How I seriously improved my lower back by Wakeboarding Legend Darin Shapiro

darin shapiro

Darin Shapiro
Mexican Jeep tow-in

Wakeboarding is an impact sport and I have earned my badges in the world of hard landings. Jumping off of things and landing on hard surfaces means compression for your body and especially, your lower back. I have caused quite a bit of compression in my lower lumbar, namely, L5 and S1. I was nearly convinced that I would just have deal with a messed up lower back forever until Kai Fusser introduced me to “pelvic tilt.” Pelvic tilt has changed my life as far as feeling physically capable and being void of stiffness and pain.

Here is what I have learned…

Injury prevention starts with good movement control. And that starts with the pelvic tilt.

What is pelvic tilt?

The pelvic tilt is broken down into front and rear tilting. Although the movement is quite simple, it can get confusing because of how the pelvis sits, crossing from front to rear of the body. Anterior (front) tilt refers to the front of the pelvis moving down, and the back of the pelvis moving up. In posterior (back) tilt, the opposite occurs: the back of the pelvis moves down and the front moves up.

Kai Fusser explains, “the pelvic tilt achieved through the engaging of the abs will also result in the engaging of the gluteus. This way the gluteus can take the brunt of the forces off of the back. The pelvic tilt also helps to align the vertebras to be parallel to each other which will reduce peak pressure on the discs.”

When I am doing many of my exercises I use pelvic tilt to support my lower back. For example, if I am doing push ups I am keeping my pelvic tilted by pushing my lower back towards the ceiling and pulling my pubic bone towards my chin.

Practice while you stand side-on to a mirror, making sure you can clearly see your lower back, bum and pelvis. The easiest way to explain this is that you are rotating your pubic bone up and pushing your tailbone down throughout the movement.

I began to notice as I continued to use my core as the basis of every movement, my lower back felt better and better. So many of my standing movements begin with first doing a pelvic tilt and then beginning the exercise. I even begin stretching with a pelvic tilt. I have learned that so many of our daily routines can be achieved through better movement which helps us feel better and avoid injury.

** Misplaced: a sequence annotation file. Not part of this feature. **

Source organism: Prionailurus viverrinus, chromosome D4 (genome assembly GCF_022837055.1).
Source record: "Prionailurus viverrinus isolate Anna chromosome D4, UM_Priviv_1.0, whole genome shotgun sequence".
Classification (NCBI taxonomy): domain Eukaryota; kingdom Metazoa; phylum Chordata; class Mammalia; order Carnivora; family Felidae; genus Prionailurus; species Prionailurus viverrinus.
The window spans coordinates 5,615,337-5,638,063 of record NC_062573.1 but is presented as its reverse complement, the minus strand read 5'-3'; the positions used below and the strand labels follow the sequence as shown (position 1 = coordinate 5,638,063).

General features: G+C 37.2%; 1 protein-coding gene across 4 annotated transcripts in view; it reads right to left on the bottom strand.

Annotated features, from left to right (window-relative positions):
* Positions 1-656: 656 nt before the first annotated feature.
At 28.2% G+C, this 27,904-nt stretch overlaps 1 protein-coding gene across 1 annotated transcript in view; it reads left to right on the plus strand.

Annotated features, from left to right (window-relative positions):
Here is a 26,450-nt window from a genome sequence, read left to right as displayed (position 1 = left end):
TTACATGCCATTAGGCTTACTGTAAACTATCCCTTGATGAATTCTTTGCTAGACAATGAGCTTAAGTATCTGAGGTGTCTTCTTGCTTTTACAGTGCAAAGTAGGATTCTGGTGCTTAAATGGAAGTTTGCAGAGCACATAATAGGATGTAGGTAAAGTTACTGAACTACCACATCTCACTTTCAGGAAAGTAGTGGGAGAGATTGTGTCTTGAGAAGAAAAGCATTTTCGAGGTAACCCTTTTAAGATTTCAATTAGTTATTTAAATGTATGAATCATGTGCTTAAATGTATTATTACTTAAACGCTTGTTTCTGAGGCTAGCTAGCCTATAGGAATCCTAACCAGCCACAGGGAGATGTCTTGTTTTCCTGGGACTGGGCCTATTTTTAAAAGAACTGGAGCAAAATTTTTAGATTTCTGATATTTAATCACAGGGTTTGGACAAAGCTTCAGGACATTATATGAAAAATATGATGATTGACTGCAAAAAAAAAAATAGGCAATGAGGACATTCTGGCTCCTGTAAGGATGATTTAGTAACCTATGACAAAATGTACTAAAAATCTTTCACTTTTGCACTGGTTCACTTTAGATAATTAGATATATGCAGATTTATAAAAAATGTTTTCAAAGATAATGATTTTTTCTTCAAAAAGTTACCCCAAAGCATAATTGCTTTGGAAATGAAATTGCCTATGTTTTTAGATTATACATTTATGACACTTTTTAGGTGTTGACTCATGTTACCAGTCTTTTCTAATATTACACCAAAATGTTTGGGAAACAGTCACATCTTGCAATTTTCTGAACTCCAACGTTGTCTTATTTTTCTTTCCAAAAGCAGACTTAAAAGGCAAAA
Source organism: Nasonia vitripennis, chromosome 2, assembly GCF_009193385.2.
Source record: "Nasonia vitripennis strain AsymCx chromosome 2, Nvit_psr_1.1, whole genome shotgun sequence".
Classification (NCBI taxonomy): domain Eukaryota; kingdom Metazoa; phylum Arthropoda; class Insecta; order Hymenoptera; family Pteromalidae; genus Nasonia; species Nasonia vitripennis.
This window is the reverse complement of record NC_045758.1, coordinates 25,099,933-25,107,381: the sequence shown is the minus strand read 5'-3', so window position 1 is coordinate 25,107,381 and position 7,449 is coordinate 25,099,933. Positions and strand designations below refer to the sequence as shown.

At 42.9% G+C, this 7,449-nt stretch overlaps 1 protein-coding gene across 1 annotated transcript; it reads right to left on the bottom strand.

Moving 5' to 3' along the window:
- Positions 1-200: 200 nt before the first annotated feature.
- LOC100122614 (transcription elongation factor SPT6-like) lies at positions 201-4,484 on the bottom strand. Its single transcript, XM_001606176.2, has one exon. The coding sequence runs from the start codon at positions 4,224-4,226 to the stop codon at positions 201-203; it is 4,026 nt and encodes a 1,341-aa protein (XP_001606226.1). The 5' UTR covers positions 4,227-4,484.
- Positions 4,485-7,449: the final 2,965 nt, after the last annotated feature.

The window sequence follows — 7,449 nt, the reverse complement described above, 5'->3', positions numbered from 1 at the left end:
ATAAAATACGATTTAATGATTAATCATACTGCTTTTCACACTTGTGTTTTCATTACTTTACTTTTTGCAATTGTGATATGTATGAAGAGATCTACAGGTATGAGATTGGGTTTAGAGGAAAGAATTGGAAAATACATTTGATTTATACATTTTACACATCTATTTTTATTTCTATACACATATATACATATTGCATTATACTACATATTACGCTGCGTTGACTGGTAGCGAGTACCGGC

Incorporating the use of a foam roller to roll out my legs and back has made a huge difference as well. Be sure to hit your inner legs to access your adductors as well as your outer legs to pound on your iliotibial bands as these areas can hold a lot of tension in your hips and lower back. Everything is connected.

It took a couple of months for me to really dial this into every part of my activities but, it has been totally worth it!

Thank you Kai Fusser for teaching me about better movement, it’s made all the difference!

Wakeboarding Legend Darin Shapiro on H.I.T. training and Fitness

Darin Shapiro wakeboarding

World Champion Wakeboarder Darin Shapiro  “Afterburner” Pic: Tanya Pavlis

H.I.T. (high intensity training) Training is one of the newer training techniques happening right now. I particularly like this type of training because it only takes 4 minutes to get your cardio session finished! I know this sounds crazy but this is what the new science is telling us.

HIT consists of short, intense bursts of exercise with either active recovery (less intense in between) or complete rest in between. Cardio and strength routines both qualify -they can both get your heart pumping and get your metabolism fired up which leads to a solid afterburn. This is because it increases the amount of time your body takes to recover AFTER you have finished your exercise session. For maximum results you must go for maximum effort on the high intensity intervals, not simply a higher heart rate. HIT causes metabolic changes that enable you to use more fat as fuel. This will improve your athletic endurance as well as fat burning potential.

Here is what I do for my HIT training thanks to my training time with personal trainer Kai Fusser. I NEVER do any more than 4 minutes of cardio in the gym. Training more than 4 minutes of cardio raises cortisol levels and puts the body into survival mode which slows down your calorie burn and reduces maximum results.

1. Get on a treadmill. Leave it off! Use your phone as a stop watch in a visible place.

2. Push the treadmill at a medium walking pace for 30 seconds.

3. When you reach 30 seconds run at maximum intensity for 10 seconds.

4. Repeat walking at a medium pace pushing the treadmill steadily for 30 seconds.

5. Repeat running at maximum intensity for 10 seconds.

Continue this 30 second low intensity 10 second high intensity interval until you reach 4 minutes. Your Done! This workout can be done twice per week, if you can handle it three times per week is even better but more than that isn’t necessarily recommended.

This is not as easy as it sounds! Make sure your body is warmed up first, I do this at the end of my workout. If done correctly, you don’t need to do another lick of cardio at all! Make sure your shoes are laced tight!

I urge anyone interested in this type of workout to do their own research and learn about this method of training!

Go Get it!